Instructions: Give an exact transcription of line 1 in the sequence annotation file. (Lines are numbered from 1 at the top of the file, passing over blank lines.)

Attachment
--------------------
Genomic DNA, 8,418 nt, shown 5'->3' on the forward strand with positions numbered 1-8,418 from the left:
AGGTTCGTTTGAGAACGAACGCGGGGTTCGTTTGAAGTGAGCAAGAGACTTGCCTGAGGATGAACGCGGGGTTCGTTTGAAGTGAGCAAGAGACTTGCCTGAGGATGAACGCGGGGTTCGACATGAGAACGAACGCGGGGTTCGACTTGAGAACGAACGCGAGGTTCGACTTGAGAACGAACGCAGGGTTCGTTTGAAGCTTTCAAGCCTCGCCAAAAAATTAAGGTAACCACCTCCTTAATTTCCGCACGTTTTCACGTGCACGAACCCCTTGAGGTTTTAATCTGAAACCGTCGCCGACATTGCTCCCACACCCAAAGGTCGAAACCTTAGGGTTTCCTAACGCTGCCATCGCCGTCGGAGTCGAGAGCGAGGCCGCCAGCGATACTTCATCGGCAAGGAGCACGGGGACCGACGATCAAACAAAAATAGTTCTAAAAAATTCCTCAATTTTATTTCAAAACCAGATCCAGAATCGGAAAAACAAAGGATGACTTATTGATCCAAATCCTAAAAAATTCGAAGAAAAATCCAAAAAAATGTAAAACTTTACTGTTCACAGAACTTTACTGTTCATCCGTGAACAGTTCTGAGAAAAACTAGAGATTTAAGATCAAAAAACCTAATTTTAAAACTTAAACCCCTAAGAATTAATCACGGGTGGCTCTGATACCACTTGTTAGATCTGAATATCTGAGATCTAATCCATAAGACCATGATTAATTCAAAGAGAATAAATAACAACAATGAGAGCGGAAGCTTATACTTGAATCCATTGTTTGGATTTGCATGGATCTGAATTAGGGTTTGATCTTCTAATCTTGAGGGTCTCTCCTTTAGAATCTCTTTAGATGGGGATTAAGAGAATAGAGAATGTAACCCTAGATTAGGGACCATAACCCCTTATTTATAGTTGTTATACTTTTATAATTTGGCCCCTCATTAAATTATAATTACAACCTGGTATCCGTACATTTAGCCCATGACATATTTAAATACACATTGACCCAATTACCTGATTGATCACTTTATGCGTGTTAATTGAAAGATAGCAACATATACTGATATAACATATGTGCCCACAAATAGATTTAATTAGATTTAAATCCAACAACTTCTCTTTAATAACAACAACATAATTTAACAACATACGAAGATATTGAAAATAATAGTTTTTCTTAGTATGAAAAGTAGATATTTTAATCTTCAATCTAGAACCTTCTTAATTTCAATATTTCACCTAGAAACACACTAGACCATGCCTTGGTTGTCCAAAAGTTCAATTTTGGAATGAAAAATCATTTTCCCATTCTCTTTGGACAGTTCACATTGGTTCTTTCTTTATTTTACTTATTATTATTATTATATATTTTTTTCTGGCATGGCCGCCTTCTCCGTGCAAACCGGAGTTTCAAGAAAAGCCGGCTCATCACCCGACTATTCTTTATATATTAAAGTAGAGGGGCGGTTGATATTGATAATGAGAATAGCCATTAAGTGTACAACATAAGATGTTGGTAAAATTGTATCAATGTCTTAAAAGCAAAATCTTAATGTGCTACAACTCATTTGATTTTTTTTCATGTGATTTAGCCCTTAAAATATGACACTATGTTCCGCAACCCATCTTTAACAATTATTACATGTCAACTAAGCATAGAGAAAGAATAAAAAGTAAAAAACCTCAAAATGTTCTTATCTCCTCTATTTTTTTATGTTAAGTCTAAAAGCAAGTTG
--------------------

Genomic DNA, 8,418 nt, shown 5'->3' on the forward strand with positions numbered 1-8,418 from the left: